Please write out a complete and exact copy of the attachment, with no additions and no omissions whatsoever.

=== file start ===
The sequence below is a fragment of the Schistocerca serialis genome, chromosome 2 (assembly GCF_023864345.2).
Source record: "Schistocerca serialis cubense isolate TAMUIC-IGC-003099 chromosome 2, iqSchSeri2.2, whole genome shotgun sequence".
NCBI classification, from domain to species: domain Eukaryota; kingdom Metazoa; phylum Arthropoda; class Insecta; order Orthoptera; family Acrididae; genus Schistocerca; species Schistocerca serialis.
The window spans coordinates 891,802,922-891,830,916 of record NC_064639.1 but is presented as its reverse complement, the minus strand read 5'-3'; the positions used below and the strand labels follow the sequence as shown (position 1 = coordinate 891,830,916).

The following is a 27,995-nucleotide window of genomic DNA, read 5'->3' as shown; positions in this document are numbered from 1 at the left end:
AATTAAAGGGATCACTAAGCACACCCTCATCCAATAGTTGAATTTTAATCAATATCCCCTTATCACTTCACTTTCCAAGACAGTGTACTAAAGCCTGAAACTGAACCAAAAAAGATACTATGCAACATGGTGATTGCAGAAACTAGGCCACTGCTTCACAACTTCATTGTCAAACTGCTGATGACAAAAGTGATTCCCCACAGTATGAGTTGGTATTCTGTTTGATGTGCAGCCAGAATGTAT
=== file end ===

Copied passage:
The sequence below is a fragment of the Schistocerca serialis genome, chromosome 2 (assembly GCF_023864345.2).
Source record: "Schistocerca serialis cubense isolate TAMUIC-IGC-003099 chromosome 2, iqSchSeri2.2, whole genome shotgun sequence".
NCBI classification, from domain to species: domain Eukaryota; kingdom Metazoa; phylum Arthropoda; class Insecta; order Orthoptera; family Acrididae; genus Schistocerca; species Schistocerca serialis.
The window spans coordinates 891,802,922-891,830,916 of record NC_064639.1 but is presented as its reverse complement, the minus strand read 5'-3'; the positions used below and the strand labels follow the sequence as shown (position 1 = coordinate 891,830,916).

The following is a 27,995-nucleotide window of genomic DNA, read 5'->3' as shown; positions in this document are numbered from 1 at the left end:
AATTAAAGGGATCACTAAGCACACCCTCATCCAATAGTTGAATTTTAATCAATATCCCCTTATCACTTCACTTTCCAAGACAGTGTACTAAAGCCTGAAACTGAACCAAAAAAGATACTATGCAACATGGTGATTGCAGAAACTAGGCCACTGCTTCACAACTTCATTGTCAAACTGCTGATGACAAAAGTGATTCCCCACAGTATGAGTTGGTATTCTGTTTGATGTGCAGCCAGAATGTAT